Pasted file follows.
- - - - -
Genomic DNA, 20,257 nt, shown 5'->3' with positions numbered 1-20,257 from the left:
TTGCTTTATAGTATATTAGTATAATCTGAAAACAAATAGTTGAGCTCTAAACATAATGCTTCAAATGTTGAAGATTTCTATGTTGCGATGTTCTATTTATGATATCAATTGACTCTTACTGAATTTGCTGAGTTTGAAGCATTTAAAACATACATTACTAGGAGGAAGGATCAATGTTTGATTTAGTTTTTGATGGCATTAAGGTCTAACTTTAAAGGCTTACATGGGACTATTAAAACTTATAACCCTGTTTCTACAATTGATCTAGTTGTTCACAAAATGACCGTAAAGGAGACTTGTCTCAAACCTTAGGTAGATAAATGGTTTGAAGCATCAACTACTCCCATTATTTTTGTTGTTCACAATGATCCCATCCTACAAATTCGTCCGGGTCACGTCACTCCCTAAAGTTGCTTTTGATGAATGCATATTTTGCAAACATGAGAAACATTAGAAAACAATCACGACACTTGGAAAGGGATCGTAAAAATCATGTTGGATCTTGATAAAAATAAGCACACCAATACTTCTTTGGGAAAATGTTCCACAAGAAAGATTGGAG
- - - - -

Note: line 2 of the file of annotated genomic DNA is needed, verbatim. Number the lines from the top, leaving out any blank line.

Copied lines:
TTGCTTTATAGTATATTAGTATAATCTGAAAACAAATAGTTGAGCTCTAAACATAATGCTTCAAATGTTGAAGATTTCTATGTTGCGATGTTCTATTTATGATATCAATTGACTCTTACTGAATTTGCTGAGTTTGAAGCATTTAAAACATACATTACTAGGAGGAAGGATCAATGTTTGATTTAGTTTTTGATGGCATTAAGGTCTAACTTTAAAGGCTTACATGGGACTATTAAAACTTATAACCCTGTTTCTACAATTGATCTAGTTGTTCACAAAATGACCGTAAAGGAGACTTGTCTCAAACCTTAGGTAGATAAATGGTTTGAAGCATCAACTACTCCCATTATTTTTGTTGTTCACAATGATCCCATCCTACAAATTCGTCCGGGTCACGTCACTCCCTAAAGTTGCTTTTGATGAATGCATATTTTGCAAACATGAGAAACATTAGAAAACAATCACGACACTTGGAAAGGGATCGTAAAAATCATGTTGGATCTTGATAAAAATAAGCACACCAATACTTCTTTGGGAAAATGTTCCACAAGAAAGATTGGAG